Exposé Online banner

Dennis Rea — Live at the Forbidden City
(Blue Ear Books, 2006/2015, TPB)

by Paul Hightower, Published 2008-01-01

Live at the Forbidden City Cover art

Dennis Rea is a Seattle area guitarist who’s worked with Jeff Greinke, Bill Rieflin and may be known to some through his participation with groups Land and Stackpole. Long before he made his name in the Northwest music scene, he undertook an amazing musical odyssey into Communist China during the late 80s and early 90s, which this book chronicles. His visit was ostensibly as a university English teacher in the central Chinese city of Chengdu, but once the locals discovered they had a musician in their midst who was skilled in jazz and rock guitar, Rea’s situation took an unexpected turn. He was quickly catapulted into the then underground Chinese rock scene and became somewhat of a local legend and source of inspiration to a multitude of budding guitarists and musicians for whom Western rock music was a vital outlet of expressing their frustration with Communist government policies. This placed Rea in an interesting position, both as mentor and musical celebrity, but also as a thorn in the sides of party officials who looked on rock music as a decadent and corrupting influence on China’s youth.

The book climaxes early with the chilling events of 1989 during the student uprising and subsequent government crackdown that is mostly associated with the massacre at Tiananmen Square, though witnessed throughout most large urban areas in China, including Chengdu. Rea provides a vivid firsthand account of the protests and violence that followed. His status as a foreigner and outsider — especially an American — lends this part of the book added drama and excitement.

The book also includes some interesting chapters chronicling Rea’s travels into the hinterlands of Western and Southern China, though for Exposé readers the real meat involves his experiences among the upper echelons of the early 90s Chinese pop and rock scene, plus his time spent among various ensembles (most notably Identity Crisis and The Vagaries) after he and his (now wife) relocated to Taiwan in 1990. Rea has since become a champion of the Chinese rock scene and a patron of its most important figures, foremost being Cui Jian, whom Rea describes as “Bob Dylan, John Lennon, and Kurt Cobain all rolled into one.” This book leaves the reader with a much better appreciation and understanding of what rock musicians in China have had to endure but also of the startling changes that have taken place in the past 15 years. Rea can take some pleasure in having had a hand in helping these changes to come about.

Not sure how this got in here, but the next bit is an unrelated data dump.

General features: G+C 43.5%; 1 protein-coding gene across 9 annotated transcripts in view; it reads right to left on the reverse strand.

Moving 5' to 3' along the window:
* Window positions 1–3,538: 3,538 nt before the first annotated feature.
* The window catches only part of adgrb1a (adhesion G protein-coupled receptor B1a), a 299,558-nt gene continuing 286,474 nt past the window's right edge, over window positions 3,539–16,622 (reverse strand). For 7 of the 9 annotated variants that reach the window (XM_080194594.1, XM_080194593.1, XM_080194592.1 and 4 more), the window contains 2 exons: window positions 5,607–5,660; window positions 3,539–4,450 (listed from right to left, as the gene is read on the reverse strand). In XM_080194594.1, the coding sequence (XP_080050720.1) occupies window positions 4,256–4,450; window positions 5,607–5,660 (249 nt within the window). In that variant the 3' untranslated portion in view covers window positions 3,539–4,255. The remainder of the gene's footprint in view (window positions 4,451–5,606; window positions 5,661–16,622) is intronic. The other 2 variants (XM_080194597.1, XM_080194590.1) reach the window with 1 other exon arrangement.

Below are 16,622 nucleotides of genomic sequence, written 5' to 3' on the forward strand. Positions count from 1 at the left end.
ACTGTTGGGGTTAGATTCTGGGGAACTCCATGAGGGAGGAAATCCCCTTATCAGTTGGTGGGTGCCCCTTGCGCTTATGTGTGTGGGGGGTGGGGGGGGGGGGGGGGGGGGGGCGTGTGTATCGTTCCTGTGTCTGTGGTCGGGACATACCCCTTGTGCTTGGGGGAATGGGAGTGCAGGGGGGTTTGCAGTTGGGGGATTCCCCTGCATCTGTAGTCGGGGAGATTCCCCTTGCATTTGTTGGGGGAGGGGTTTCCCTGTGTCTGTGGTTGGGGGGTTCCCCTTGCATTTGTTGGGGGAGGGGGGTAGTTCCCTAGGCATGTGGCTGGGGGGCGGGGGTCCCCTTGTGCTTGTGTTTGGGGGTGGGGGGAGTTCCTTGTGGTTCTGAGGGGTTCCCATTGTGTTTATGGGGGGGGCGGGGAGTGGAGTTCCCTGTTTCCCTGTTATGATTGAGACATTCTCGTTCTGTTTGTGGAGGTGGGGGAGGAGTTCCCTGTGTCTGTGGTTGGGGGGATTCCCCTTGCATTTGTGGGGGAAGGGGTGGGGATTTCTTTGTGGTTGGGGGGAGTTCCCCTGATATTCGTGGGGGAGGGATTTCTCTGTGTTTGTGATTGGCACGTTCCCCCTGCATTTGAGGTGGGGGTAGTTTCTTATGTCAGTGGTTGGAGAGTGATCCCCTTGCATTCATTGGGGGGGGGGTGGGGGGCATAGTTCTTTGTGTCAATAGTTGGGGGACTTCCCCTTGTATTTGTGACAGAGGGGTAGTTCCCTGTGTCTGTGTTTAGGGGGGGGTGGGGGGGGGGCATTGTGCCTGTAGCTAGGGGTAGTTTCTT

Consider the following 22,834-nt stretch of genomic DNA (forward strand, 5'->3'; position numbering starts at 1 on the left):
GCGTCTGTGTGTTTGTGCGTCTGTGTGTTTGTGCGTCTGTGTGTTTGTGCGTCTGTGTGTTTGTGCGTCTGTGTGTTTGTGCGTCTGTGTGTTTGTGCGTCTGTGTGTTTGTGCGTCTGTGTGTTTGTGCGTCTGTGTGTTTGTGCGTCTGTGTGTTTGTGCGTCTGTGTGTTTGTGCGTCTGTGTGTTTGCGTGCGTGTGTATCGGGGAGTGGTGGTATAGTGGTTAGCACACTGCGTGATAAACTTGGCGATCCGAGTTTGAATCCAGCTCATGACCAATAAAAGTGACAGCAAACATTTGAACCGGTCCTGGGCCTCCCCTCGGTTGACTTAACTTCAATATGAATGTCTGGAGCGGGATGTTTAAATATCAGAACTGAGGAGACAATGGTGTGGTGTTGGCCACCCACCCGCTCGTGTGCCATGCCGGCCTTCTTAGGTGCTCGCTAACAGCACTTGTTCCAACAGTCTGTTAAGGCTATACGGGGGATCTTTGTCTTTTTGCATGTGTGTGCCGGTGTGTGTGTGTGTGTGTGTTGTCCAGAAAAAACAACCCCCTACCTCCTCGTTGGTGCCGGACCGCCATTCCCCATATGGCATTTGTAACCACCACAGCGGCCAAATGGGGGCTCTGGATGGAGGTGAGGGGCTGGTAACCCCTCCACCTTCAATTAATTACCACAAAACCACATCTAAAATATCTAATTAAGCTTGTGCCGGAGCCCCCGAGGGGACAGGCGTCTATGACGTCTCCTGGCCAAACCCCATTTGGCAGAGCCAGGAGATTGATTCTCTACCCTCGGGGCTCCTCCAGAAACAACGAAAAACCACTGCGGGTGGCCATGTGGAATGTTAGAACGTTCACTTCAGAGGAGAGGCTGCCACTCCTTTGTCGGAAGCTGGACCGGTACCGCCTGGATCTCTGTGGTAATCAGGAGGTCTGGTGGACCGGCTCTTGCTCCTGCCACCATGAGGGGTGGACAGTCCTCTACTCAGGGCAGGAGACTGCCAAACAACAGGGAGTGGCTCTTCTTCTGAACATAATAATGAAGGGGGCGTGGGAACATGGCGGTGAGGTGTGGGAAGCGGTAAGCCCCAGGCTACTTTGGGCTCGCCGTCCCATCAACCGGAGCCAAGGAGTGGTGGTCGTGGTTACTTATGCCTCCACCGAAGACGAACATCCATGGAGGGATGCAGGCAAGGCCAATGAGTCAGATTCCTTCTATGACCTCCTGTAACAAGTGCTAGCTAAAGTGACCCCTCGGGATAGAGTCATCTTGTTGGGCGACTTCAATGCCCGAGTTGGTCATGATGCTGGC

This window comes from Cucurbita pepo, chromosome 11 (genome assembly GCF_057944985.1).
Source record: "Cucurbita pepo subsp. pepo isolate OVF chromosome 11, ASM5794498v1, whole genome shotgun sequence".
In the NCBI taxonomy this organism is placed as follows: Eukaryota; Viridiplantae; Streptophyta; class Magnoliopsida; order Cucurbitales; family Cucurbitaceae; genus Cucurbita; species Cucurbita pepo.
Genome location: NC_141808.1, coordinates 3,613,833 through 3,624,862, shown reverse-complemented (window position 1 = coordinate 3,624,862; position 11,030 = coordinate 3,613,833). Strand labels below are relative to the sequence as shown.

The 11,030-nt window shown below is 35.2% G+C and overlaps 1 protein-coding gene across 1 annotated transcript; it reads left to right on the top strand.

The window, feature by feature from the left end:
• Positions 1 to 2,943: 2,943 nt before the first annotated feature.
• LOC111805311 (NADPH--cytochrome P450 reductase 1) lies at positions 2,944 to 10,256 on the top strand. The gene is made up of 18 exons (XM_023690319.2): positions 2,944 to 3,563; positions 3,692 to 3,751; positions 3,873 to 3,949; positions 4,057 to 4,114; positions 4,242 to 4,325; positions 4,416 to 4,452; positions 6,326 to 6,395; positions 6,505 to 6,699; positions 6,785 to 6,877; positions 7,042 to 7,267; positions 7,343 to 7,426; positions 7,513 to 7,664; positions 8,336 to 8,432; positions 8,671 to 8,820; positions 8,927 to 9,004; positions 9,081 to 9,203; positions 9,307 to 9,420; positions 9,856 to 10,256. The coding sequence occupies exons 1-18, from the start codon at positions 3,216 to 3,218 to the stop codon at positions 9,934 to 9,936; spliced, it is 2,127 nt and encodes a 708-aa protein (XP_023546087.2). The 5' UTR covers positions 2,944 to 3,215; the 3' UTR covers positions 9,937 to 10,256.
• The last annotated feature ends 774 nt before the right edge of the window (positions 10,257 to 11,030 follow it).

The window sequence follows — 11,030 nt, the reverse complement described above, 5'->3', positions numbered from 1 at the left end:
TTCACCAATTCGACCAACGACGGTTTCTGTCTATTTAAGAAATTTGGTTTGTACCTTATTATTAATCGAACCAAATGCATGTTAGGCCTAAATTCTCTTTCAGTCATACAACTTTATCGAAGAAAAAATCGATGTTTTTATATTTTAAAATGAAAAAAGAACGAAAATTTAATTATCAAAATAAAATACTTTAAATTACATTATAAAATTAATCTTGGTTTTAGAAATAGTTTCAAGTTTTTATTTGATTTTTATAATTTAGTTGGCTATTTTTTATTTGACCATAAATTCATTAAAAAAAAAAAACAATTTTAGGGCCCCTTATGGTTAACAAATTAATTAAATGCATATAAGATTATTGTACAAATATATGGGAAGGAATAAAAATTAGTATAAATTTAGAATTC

Filed under: Reissues, Issue 35, 2015 releases, 2006 recordings

Related artist(s): Dennis Rea

Latest news

2019-11-07
Glenn Smith RIP – Glenn Smith, founder, mandolinist, and primary composer of the DeLand, Florida based prog / fusion band Magnatar, passed away on October 18th 2019 at the age of 68, after a brief illness.  » Read more

2019-11-04
Dino Brassea RIP – Word reaches us of the passing of Dino Brassea, who sang and played flute in Cast for many years. By our count, Brassea appeared on 11 Cast albums between 1994 and 2002. He also released music as a solo artist. » Read more

2019-10-06
Ginger Baker RIP – Legendary English drummer Ginger Baker has died at the age of 80. After coming to fame with Cream in the 60s alongside Eric Clapton and Jack Bruce, he became one of the most recognized and influential drummers of the rock era. On September 25, his family announced that he was critically ill, and on October 6 his death was confirmed. » Read more

2019-08-20
Alex's Hand Seeks Spa Treatment – American / European band Alex's Hand has a new album in the works called Hungarian Spa, which looks to be their biggest and best yet, featuring a large roster of guest musicians. They're seeking funding to take the project on the road, and are looking for help from the crowd of wisdom. » Read more

2019-06-05
Legendary Co-Founder of The 13th Floor Elevators Passes Away at Age 71 – Sadly, Roky Erickson passed away on May 31, 2019. Known as the father of psychedelic music and co-founder of the ground breaking 13th Floor Elevators, Roky had a profound influence on music from the 60s to today. Plagued by his own personal demons, Roky had a difficult life and is now free of these burdens. » Read more


Previously in Exposé...

Ahleuchatistas - What You Will – Somebody call the men in white suits – these guys are insane. On second thought, don’t call anyone – treatment may decrease their capacity to create such marvelously insane stuff as this. I...  (2006) » Read more



Listen & discover



Print issues